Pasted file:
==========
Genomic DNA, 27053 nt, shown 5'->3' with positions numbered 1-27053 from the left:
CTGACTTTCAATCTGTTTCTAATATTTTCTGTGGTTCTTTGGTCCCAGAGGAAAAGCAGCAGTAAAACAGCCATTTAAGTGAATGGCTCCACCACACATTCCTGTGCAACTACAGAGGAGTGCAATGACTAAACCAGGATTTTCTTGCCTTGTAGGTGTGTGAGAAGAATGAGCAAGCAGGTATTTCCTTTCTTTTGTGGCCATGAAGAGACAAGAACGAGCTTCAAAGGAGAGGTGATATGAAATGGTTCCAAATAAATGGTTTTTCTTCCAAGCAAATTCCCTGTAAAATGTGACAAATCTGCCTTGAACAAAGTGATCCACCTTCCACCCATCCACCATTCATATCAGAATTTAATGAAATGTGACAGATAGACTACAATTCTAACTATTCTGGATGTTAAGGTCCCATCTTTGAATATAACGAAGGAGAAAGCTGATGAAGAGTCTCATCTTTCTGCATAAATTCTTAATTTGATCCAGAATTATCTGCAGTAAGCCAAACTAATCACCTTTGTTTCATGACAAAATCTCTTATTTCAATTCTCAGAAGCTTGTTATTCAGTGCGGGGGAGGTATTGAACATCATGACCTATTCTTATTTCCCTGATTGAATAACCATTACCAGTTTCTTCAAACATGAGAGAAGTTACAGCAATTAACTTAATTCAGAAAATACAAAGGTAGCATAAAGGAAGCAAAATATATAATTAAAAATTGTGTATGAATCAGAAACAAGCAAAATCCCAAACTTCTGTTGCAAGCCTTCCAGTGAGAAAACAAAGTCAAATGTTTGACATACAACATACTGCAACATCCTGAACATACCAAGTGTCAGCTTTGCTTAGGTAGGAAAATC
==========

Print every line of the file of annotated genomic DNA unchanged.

Genomic DNA, 27053 nt, shown 5'->3' with positions numbered 1-27053 from the left:
CTGACTTTCAATCTGTTTCTAATATTTTCTGTGGTTCTTTGGTCCCAGAGGAAAAGCAGCAGTAAAACAGCCATTTAAGTGAATGGCTCCACCACACATTCCTGTGCAACTACAGAGGAGTGCAATGACTAAACCAGGATTTTCTTGCCTTGTAGGTGTGTGAGAAGAATGAGCAAGCAGGTATTTCCTTTCTTTTGTGGCCATGAAGAGACAAGAACGAGCTTCAAAGGAGAGGTGATATGAAATGGTTCCAAATAAATGGTTTTTCTTCCAAGCAAATTCCCTGTAAAATGTGACAAATCTGCCTTGAACAAAGTGATCCACCTTCCACCCATCCACCATTCATATCAGAATTTAATGAAATGTGACAGATAGACTACAATTCTAACTATTCTGGATGTTAAGGTCCCATCTTTGAATATAACGAAGGAGAAAGCTGATGAAGAGTCTCATCTTTCTGCATAAATTCTTAATTTGATCCAGAATTATCTGCAGTAAGCCAAACTAATCACCTTTGTTTCATGACAAAATCTCTTATTTCAATTCTCAGAAGCTTGTTATTCAGTGCGGGGGAGGTATTGAACATCATGACCTATTCTTATTTCCCTGATTGAATAACCATTACCAGTTTCTTCAAACATGAGAGAAGTTACAGCAATTAACTTAATTCAGAAAATACAAAGGTAGCATAAAGGAAGCAAAATATATAATTAAAAATTGTGTATGAATCAGAAACAAGCAAAATCCCAAACTTCTGTTGCAAGCCTTCCAGTGAGAAAACAAAGTCAAATGTTTGACATACAACATACTGCAACATCCTGAACATACCAAGTGTCAGCTTTGCTTAGGTAGGAAAATC